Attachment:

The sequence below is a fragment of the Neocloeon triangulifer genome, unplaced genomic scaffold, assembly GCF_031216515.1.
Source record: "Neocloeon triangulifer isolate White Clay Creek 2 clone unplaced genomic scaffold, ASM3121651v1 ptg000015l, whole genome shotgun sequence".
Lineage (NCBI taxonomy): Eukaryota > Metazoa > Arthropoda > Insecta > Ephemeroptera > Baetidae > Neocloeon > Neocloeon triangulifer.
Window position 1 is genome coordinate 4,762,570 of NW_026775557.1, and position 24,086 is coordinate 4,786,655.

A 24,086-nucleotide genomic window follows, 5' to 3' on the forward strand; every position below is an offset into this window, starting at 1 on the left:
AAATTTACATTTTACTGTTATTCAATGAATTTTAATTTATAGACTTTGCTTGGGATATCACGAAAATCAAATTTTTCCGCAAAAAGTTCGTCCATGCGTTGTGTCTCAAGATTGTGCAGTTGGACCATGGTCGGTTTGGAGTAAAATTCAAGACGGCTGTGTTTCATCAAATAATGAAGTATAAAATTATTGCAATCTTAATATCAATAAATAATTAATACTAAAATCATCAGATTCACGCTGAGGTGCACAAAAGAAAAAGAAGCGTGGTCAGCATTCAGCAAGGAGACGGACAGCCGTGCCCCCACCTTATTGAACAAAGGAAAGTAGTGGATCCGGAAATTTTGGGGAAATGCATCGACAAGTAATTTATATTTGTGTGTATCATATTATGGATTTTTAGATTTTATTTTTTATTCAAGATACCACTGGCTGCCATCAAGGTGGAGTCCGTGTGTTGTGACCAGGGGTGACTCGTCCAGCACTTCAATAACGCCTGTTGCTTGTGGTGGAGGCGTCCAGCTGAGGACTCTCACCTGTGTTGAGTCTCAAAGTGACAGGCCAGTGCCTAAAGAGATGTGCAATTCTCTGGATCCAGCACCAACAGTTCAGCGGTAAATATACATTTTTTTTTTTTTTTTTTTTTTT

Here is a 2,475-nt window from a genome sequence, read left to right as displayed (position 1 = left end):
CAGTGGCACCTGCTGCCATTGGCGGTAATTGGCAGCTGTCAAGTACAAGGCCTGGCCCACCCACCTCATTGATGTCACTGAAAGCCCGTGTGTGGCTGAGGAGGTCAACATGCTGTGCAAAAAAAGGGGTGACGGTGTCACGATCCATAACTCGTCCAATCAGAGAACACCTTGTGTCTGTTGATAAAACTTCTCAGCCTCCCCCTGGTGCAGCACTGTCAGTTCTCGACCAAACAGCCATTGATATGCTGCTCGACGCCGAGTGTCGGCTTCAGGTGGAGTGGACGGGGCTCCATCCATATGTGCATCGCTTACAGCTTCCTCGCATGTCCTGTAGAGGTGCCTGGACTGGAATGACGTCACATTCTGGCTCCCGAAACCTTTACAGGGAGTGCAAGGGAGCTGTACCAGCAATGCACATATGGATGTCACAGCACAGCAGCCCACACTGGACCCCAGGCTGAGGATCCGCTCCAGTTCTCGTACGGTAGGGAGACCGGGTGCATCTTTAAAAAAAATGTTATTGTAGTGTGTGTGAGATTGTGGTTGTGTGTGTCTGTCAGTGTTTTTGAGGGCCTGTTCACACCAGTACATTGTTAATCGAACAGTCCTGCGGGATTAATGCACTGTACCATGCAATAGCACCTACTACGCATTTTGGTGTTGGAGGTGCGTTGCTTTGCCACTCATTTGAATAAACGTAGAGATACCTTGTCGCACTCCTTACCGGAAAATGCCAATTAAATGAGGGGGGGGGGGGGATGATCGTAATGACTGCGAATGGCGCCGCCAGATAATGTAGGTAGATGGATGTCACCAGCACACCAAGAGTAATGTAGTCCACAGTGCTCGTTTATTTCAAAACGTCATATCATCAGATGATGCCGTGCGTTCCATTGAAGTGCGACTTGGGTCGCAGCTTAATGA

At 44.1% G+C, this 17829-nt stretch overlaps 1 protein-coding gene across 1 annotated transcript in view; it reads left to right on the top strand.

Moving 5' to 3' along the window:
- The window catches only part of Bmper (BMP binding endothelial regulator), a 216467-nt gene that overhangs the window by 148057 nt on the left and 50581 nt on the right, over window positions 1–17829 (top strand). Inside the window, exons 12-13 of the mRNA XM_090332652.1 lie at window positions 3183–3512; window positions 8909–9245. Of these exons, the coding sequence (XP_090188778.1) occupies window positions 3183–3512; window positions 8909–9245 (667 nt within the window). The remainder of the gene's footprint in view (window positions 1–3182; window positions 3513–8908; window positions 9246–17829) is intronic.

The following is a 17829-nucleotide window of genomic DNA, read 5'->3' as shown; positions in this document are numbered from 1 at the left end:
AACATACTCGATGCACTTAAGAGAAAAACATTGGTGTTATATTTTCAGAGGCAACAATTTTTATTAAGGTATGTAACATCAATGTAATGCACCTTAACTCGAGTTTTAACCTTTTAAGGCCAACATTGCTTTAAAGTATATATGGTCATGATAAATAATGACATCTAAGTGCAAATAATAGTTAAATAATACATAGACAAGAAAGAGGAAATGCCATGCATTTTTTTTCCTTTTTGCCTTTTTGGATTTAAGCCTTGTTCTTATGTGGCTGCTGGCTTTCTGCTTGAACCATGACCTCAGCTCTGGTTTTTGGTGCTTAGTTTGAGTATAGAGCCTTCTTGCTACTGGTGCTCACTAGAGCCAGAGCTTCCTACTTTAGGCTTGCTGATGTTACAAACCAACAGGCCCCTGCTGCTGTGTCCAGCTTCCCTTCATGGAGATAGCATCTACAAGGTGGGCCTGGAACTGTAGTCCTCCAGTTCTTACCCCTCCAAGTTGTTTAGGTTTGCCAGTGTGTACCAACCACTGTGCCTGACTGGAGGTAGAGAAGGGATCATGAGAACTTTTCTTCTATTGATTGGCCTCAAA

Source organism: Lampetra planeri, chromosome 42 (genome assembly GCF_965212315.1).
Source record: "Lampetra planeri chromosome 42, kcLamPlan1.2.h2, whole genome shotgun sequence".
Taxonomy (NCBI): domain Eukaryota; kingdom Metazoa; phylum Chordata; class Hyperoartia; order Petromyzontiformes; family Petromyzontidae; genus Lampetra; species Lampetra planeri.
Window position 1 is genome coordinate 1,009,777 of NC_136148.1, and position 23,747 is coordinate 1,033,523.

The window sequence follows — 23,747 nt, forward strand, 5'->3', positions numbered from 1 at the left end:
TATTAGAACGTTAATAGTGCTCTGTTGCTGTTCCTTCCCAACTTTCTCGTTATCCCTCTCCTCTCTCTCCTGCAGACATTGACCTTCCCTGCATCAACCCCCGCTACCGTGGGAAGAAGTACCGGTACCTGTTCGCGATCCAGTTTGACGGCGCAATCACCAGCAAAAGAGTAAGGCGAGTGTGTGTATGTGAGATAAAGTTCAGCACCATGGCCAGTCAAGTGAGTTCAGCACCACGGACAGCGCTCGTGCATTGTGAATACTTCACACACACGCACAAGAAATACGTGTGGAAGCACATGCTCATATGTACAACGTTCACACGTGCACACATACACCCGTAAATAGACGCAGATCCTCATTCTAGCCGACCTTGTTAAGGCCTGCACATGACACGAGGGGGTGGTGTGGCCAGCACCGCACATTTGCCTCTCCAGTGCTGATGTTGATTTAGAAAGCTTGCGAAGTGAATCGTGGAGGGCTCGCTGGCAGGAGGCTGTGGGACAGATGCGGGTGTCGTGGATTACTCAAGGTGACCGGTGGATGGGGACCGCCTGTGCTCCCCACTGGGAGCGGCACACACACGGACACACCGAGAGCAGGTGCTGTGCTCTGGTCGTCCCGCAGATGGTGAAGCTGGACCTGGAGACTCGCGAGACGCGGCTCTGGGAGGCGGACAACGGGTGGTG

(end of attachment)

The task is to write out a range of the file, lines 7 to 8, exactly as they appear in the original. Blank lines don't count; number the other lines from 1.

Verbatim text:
Here is a 2,475-nt window from a genome sequence, read left to right as displayed (position 1 = left end):
CAGTGGCACCTGCTGCCATTGGCGGTAATTGGCAGCTGTCAAGTACAAGGCCTGGCCCACCCACCTCATTGATGTCACTGAAAGCCCGTGTGTGGCTGAGGAGGTCAACATGCTGTGCAAAAAAAGGGGTGACGGTGTCACGATCCATAACTCGTCCAATCAGAGAACACCTTGTGTCTGTTGATAAAACTTCTCAGCCTCCCCCTGGTGCAGCACTGTCAGTTCTCGACCAAACAGCCATTGATATGCTGCTCGACGCCGAGTGTCGGCTTCAGGTGGAGTGGACGGGGCTCCATCCATATGTGCATCGCTTACAGCTTCCTCGCATGTCCTGTAGAGGTGCCTGGACTGGAATGACGTCACATTCTGGCTCCCGAAACCTTTACAGGGAGTGCAAGGGAGCTGTACCAGCAATGCACATATGGATGTCACAGCACAGCAGCCCACACTGGACCCCAGGCTGAGGATCCGCTCCAGTTCTCGTACGGTAGGGAGACCGGGTGCATCTTTAAAAAAAATGTTATTGTAGTGTGTGTGAGATTGTGGTTGTGTGTGTCTGTCAGTGTTTTTGAGGGCCTGTTCACACCAGTACATTGTTAATCGAACAGTCCTGCGGGATTAATGCACTGTACCATGCAATAGCACCTACTACGCATTTTGGTGTTGGAGGTGCGTTGCTTTGCCACTCATTTGAATAAACGTAGAGATACCTTGTCGCACTCCTTACCGGAAAATGCCAATTAAATGAGGGGGGGGGGGGGATGATCGTAATGACTGCGAATGGCGCCGCCAGATAATGTAGGTAGATGGATGTCACCAGCACACCAAGAGTAATGTAGTCCACAGTGCTCGTTTATTTCAAAACGTCATATCATCAGATGATGCCGTGCGTTCCATTGAAGTGCGACTTGGGTCGCAGCTTAATGA